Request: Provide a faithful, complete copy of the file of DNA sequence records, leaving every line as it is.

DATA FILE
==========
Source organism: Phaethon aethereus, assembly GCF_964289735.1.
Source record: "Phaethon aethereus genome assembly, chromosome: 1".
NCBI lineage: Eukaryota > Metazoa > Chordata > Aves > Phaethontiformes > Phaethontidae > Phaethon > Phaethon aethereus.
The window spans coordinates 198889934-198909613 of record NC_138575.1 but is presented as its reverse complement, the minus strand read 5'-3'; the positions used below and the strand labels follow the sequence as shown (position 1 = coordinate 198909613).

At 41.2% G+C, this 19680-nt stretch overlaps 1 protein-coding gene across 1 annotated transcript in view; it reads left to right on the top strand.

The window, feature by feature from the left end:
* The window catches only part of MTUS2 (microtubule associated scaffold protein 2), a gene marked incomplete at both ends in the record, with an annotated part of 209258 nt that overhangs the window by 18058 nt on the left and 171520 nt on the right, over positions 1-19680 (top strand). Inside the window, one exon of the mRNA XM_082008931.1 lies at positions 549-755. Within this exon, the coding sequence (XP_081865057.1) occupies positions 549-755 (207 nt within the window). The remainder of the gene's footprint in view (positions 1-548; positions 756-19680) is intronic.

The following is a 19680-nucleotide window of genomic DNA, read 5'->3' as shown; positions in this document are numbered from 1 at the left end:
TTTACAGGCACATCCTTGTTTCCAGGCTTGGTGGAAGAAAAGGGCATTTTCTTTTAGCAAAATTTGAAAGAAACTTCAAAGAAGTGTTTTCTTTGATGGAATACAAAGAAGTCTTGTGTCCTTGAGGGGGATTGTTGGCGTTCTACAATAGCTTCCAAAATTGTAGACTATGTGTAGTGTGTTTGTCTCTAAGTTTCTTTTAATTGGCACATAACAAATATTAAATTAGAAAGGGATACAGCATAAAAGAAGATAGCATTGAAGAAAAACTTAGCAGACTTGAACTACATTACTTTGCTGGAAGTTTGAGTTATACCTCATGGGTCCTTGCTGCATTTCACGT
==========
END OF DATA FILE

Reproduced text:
Source organism: Phaethon aethereus, assembly GCF_964289735.1.
Source record: "Phaethon aethereus genome assembly, chromosome: 1".
NCBI lineage: Eukaryota > Metazoa > Chordata > Aves > Phaethontiformes > Phaethontidae > Phaethon > Phaethon aethereus.
The window spans coordinates 198889934-198909613 of record NC_138575.1 but is presented as its reverse complement, the minus strand read 5'-3'; the positions used below and the strand labels follow the sequence as shown (position 1 = coordinate 198909613).

At 41.2% G+C, this 19680-nt stretch overlaps 1 protein-coding gene across 1 annotated transcript in view; it reads left to right on the top strand.

The window, feature by feature from the left end:
* The window catches only part of MTUS2 (microtubule associated scaffold protein 2), a gene marked incomplete at both ends in the record, with an annotated part of 209258 nt that overhangs the window by 18058 nt on the left and 171520 nt on the right, over positions 1-19680 (top strand). Inside the window, one exon of the mRNA XM_082008931.1 lies at positions 549-755. Within this exon, the coding sequence (XP_081865057.1) occupies positions 549-755 (207 nt within the window). The remainder of the gene's footprint in view (positions 1-548; positions 756-19680) is intronic.

The following is a 19680-nucleotide window of genomic DNA, read 5'->3' as shown; positions in this document are numbered from 1 at the left end:
TTTACAGGCACATCCTTGTTTCCAGGCTTGGTGGAAGAAAAGGGCATTTTCTTTTAGCAAAATTTGAAAGAAACTTCAAAGAAGTGTTTTCTTTGATGGAATACAAAGAAGTCTTGTGTCCTTGAGGGGGATTGTTGGCGTTCTACAATAGCTTCCAAAATTGTAGACTATGTGTAGTGTGTTTGTCTCTAAGTTTCTTTTAATTGGCACATAACAAATATTAAATTAGAAAGGGATACAGCATAAAAGAAGATAGCATTGAAGAAAAACTTAGCAGACTTGAACTACATTACTTTGCTGGAAGTTTGAGTTATACCTCATGGGTCCTTGCTGCATTTCACGT